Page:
We find Shaykh Ṭūsi in his al-Mabsūṭ writing:
نيّة القربة أن ينوي أنّه يصوم فقط متقرّبا به إلى اللّٰه تعالى، و نية التعيين أن ينوي أنه صائم شهر رمضان فإن جمع بينهما كان أفضل فإن اقتصر على نية القربة أجزأه
Niyyah of qurbah is that one makes an intention that they are fasting only – while seeking closeness through it towards Allah Ta’āla. And niyyah of ta’yīn is that one makes an intention that they are fasting for the month of Ramaḍān (i.e. they have explicitly determined what the fast is for) – and if a person reconciles between these two intentions then that is better, and if one limits it to just the niyyah of qurbah, it will suffice.
For the fasts of the month of Ramaḍān we thus find that the popular ruling has been that mere intention of performing an action while seeking proximity to Allah (swt) is enough and one does not need to specify that they are performing a fast for the month of Ramaḍān, let alone explicitly determine it in their intention that it is an obligatory fast. This is unlike the case for fasts outside the month of Ramaḍān, such as supererogatory fasts, or fasts that have become obligatory due to vows or covenants – the discussion in this series of posts is not concerning these latter types of fasts.
We will now briefly look at the main arguments used to defend such a verdict:
Some jurists have simply cited consensus (ijma’) on this matter. Sayyid Zanjāni says:
I checked the works from the time of Sayyid Murtaḍa (d. 436 Hijri) to the time of the author of al-Ḥadāiq (i.e. Shaykh Yūsuf Baḥrāni, d. 1186 Hijri) – and the subsequent scholars are probably all of the same opinion – they have all said that mere intention (to fast) suffices, and explicitly determining it to be the fast of the month of Ramaḍān is not necessary.
Some books where consensus has been cited from are: al-Ghanīyyah of Ibn Zuhrah (d. 585 Hijri), Kashf al-Rumūz (completed in 672 Hijri) of Fāḍil Ābi, and al-Tanqīḥ of Fāḍil Miqdād (d. 826 Hijri).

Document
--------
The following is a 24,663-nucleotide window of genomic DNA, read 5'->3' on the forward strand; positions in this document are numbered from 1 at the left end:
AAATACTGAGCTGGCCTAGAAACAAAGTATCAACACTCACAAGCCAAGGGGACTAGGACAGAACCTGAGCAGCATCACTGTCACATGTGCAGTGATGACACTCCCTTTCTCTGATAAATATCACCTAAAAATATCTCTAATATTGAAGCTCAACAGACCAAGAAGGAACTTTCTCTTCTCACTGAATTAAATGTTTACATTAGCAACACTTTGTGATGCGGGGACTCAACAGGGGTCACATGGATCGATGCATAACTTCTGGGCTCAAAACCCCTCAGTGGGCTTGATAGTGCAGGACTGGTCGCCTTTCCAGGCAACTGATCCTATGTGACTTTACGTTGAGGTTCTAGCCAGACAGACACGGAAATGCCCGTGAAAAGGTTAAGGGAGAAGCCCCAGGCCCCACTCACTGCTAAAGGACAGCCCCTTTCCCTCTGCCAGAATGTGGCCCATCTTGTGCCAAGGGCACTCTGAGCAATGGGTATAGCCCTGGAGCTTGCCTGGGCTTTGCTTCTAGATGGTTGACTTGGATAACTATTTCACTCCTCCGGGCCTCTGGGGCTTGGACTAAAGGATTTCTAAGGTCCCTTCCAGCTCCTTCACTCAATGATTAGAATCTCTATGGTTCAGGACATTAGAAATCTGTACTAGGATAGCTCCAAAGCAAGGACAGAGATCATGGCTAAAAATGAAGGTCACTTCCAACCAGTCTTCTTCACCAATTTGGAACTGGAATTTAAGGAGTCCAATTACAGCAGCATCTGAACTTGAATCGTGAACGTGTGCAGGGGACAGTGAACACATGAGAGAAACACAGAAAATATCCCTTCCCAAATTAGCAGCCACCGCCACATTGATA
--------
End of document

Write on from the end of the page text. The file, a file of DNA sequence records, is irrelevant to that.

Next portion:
2) Ontologically Impossible
This is one of the main reasons used to argue against the necessity of doing ta’yīn of ‘unwān. Many have argued that fasting in the month of Ramaḍān is a takwīni matter. In other words, it is ontologically impossible for any other fast to occur in the month of Ramaḍān, except the fast of Ramaḍān. The month of Ramaḍān does not accept – by its very nature – any other fast, except of it. Therefore, there is no reason to do ta’yīn of ‘unwān, since the fast will be of Ramaḍān by default. This argument is also then employed in cases where a person forgetfully or out of ignorance makes an intention of a fast other than that of Ramaḍān, where the general verdict there is that not only does it not invalidate the person’s fast, but it is even accepted as the fast of Ramaḍān.
Ayatullah Maẓāhiri has reservations on this explanation, and that is because of his overall understanding of the nature of intentions and how they relate to people’s actions. This is not to say that his final verdict will necessarily differ, and it is very possible that a jurisconsult argues for a certain position in their classes, but in their published work of verdicts gives an opinion more inline with the mainstream and popular opinion. Nevertheless, his arguments will be described shortly in a separate section.
3) Itlāq of Verse 185 of Surah al-Baqarah
فَمَنْ شَهِدَ مِنْكُمُ الشَّهْرَ فَلْيَصُمْهُ
(2:185)…therefore whoever of you is present in the month, he shall fast therein…